While climbing at Rumney, at Jimmy Cliff, on the far right hand side is a route called “Lonesome Dove”. A beautiful 5.10a thin slabby route with lots of interesting climbing. The base of the route can be characterized as a short, steep, and rugged gully. At the base of the gully exists a beautiful place to stand. The only unfortunate part of this is that in the event of a leader fall, the belayer can be dragged forward into the gully, loosing his/her footing and compromising the belay. Thats exactly what happened one week ago, when a belayer was pulled forward into the gully and was left with some cuts, scrapes, and bruises. The climber wasn’t to happy to have fallen so big on a slab route ether. Good thing that the belay was using an assisted breaking device which held the lead fall, because when everything came to a stop, the break hand was not maintained. If a tubular device was being used, this would have resulted in a ground fall from about 40 feet.
The two solutions to this problem are to (A) belay in the gully, which may present some issues of its own, but I have seen successful catches made from here. (B) use a ground anchor to prevent the dramatic pull caused be a leader fall.
A successful catch of a leader fall from a stance in the gully. No ground anchor was used.
The gully the injured belayer was pulled into.
A simple ground anchor made in seconds that could have helped prevent the belayers injuries.
Part #2 How
There are many ways to create a ground anchor. The following pictures will hopefully provide some ideas. In many of the pictures a post in my car port will be used as an anchor point; however, these systems can include almost any natural or artificial anchor points.
1. Using the end of the rope tie it off to the anchor point using your favorite method and clove hitch your self to the rope on your belay loop. This simple and highly efficient method also closes the system.
2. Using a rig material connect that to the anchor point then clip your self in directly to the material using a carabiner.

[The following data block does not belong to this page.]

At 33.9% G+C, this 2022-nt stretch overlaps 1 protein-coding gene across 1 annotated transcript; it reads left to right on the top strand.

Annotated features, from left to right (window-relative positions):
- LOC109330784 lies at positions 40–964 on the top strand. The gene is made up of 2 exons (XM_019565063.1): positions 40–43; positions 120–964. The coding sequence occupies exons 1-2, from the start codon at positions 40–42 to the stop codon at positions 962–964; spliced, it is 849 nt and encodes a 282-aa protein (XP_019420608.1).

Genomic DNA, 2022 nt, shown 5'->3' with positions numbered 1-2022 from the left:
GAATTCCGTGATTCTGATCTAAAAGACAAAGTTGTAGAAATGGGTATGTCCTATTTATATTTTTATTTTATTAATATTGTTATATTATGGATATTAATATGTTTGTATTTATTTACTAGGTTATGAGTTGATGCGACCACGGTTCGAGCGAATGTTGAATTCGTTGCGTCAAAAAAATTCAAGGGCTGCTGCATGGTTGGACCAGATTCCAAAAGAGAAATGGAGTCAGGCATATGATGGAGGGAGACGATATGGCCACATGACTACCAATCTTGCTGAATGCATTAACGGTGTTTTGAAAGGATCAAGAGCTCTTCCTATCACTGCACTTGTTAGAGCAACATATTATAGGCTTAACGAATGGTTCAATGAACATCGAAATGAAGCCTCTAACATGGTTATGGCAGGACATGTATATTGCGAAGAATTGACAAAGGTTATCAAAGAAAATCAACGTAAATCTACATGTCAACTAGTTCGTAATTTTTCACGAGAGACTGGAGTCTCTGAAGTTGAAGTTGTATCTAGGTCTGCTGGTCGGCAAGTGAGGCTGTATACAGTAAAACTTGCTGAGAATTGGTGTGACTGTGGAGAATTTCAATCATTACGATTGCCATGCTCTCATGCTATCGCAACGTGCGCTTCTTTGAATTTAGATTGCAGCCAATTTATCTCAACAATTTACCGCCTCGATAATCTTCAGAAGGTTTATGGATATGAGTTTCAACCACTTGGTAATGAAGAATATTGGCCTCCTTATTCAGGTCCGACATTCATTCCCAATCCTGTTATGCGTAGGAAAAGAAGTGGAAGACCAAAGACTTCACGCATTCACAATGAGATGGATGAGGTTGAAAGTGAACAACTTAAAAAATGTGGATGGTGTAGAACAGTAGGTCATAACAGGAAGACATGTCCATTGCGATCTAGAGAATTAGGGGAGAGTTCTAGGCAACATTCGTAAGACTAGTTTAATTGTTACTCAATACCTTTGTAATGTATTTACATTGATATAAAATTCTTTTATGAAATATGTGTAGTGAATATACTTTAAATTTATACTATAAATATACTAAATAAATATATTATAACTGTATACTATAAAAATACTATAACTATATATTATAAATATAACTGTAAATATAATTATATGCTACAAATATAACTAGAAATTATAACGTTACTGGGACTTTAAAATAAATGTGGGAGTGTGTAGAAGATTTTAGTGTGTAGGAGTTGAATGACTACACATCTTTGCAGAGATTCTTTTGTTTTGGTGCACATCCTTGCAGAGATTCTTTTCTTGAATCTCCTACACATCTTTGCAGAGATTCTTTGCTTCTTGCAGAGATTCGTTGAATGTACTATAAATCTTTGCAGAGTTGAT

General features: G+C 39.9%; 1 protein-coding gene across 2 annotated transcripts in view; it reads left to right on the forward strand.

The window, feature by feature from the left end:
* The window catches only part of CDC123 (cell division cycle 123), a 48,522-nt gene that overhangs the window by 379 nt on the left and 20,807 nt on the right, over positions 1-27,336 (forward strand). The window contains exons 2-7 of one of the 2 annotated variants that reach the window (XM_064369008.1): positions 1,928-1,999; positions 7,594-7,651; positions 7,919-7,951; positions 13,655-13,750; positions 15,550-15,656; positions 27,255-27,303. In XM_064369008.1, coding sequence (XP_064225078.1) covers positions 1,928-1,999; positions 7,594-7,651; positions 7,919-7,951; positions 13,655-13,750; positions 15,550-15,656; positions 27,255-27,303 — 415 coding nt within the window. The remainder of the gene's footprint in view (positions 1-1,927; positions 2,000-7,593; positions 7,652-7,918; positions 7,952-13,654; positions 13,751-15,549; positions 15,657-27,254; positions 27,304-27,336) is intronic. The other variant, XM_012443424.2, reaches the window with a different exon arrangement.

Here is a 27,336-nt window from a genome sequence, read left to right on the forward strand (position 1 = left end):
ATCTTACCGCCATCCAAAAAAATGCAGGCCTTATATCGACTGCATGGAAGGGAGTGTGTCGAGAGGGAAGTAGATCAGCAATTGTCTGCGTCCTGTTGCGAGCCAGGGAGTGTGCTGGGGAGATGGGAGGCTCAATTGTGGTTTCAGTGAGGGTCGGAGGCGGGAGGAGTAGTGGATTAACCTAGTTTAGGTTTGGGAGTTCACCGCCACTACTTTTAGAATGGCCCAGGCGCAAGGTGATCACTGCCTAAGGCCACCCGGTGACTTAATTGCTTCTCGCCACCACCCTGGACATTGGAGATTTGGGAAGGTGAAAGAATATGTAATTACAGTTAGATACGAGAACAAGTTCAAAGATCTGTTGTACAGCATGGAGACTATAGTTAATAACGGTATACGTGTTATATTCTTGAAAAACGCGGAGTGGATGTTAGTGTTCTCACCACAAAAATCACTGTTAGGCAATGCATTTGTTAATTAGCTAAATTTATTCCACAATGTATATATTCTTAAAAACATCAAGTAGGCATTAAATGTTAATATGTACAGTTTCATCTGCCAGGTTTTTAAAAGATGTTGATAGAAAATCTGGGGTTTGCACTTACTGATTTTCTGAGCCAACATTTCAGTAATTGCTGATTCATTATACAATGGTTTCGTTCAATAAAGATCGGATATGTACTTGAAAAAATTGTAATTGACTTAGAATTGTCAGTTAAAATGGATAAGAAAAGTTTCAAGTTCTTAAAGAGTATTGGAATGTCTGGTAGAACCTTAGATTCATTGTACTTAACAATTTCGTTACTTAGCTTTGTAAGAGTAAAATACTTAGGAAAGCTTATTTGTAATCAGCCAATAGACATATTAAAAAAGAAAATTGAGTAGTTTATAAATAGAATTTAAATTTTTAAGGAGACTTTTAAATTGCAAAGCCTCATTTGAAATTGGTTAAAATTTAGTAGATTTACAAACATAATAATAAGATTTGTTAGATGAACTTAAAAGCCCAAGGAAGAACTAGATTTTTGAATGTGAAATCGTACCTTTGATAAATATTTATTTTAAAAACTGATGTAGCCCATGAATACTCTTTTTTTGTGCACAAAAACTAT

3. Clip yourself to someone else (meat anchor) using any of the methods above.
4. Use some other material to connect to your anchor point. Tie into rope. Clove hitch to the anchor point.
5. Tie into rope and connect to anchor point using a Connecticut Tree Hitch.
All the above photos where being used to protect against and upward pull. The same prickles can be applied to protect against falling backwards away from the cliff as well.
*** Seek qualified instruction when learning to climb or pushing your limits.
Through out the last couple years MMG’s blog has been quiet. With the increased use of social media powerhouses like Facebook, Instagram, among others, it seemed as though blogs were being reserved for posts with higher amounts content and less basic trip reports. After many discussions with MMG guides and professionals from other industries I have formulated a small summer project to breath some life back into our blog. Once a week I will be posting a Guides Tech Tip on the social media engines (if thats what we call them). The plan is for the social media posts to direct interested individuals to MMG’s blog where more information on the technique can be found. If all goes well the project will be continued throughout the 2017/18 winter.
So, here it goes. Big thanks to all who contributed their ideas and time into making this Blog a living thing. Thank you to MMG Guide Andrew Maver for providing the video to make kick this thing off.
Each season the MMG team assembles for a training session with the intention of covering business related topics, the previous season in review, and to brush up on best practices for the upcoming season. Not only are these things accomplished it is also a great way to spend time with friends that we otherwise only see in a professional role.
Personally speaking I am honored to work with these gentleman. Each one of the MMG team in addition to being professional guides, husbands, and fathers, they are also professionals in other fields. Engineers, educators, tradesmen, nurses, Search and Rescue, the list goes on. Each one of their talents as individuals along with impressive climbing/guiding resumes makes one very strong team. Its during these trainings, when we are all assembled, that I truly see just how strong we all are together. I guess thats the point of gathering for a common purpose. To share what we have with the collective in an effort to, in MMG’s case, deliver a better service to the guests we guide through the mountains.
This season we owe a special thanks to the other companies that have supported MMG and guides around the globe in an effort to say thank you for the jobs guides do. To Mammut for supplying and awesome jacket, Petzl for the carabiner and text books, and to Julbo for the glasses. Each one of these items not only makes us look a little cooler, but they also help MMG’s professional appearance. (Look for an individual blog on all the items from our supporters.)
This years topics included business updates, an analysis on recent accidents that have occurred to the general public, how MMG can set a positive example to recreational climbers on avoiding these accidents, backcountry communication, AMGA programs, station management, up to down transitions, and the physics of a fall. All together an action packed day that has the entire team psyched for the rock season ahead.
Again, a big thanks to all.
Widely used by climbers and bikers for years, Julbo performance eyewear is starting to make its presence more widely known in the suburbs of Boston where I teach full-time.